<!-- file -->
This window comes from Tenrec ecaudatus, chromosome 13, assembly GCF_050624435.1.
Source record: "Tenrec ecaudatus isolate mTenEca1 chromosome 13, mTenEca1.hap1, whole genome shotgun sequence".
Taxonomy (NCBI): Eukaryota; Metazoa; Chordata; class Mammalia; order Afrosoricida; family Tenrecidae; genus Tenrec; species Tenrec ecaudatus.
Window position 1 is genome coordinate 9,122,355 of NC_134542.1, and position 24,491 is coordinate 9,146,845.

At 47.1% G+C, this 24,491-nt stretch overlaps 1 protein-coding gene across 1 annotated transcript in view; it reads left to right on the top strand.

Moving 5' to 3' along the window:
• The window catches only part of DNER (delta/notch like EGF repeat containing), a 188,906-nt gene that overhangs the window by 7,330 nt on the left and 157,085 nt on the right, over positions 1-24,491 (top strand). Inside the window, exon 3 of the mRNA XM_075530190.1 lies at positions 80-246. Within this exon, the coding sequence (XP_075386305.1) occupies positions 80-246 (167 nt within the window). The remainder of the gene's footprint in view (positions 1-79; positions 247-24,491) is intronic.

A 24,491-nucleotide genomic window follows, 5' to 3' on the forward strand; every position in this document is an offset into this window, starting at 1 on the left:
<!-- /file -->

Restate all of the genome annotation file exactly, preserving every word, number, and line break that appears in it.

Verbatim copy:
This window comes from Tenrec ecaudatus, chromosome 13, assembly GCF_050624435.1.
Source record: "Tenrec ecaudatus isolate mTenEca1 chromosome 13, mTenEca1.hap1, whole genome shotgun sequence".
Taxonomy (NCBI): Eukaryota; Metazoa; Chordata; class Mammalia; order Afrosoricida; family Tenrecidae; genus Tenrec; species Tenrec ecaudatus.
Window position 1 is genome coordinate 9,122,355 of NC_134542.1, and position 24,491 is coordinate 9,146,845.

At 47.1% G+C, this 24,491-nt stretch overlaps 1 protein-coding gene across 1 annotated transcript in view; it reads left to right on the top strand.

Moving 5' to 3' along the window:
• The window catches only part of DNER (delta/notch like EGF repeat containing), a 188,906-nt gene that overhangs the window by 7,330 nt on the left and 157,085 nt on the right, over positions 1-24,491 (top strand). Inside the window, exon 3 of the mRNA XM_075530190.1 lies at positions 80-246. Within this exon, the coding sequence (XP_075386305.1) occupies positions 80-246 (167 nt within the window). The remainder of the gene's footprint in view (positions 1-79; positions 247-24,491) is intronic.

A 24,491-nucleotide genomic window follows, 5' to 3' on the forward strand; every position in this document is an offset into this window, starting at 1 on the left: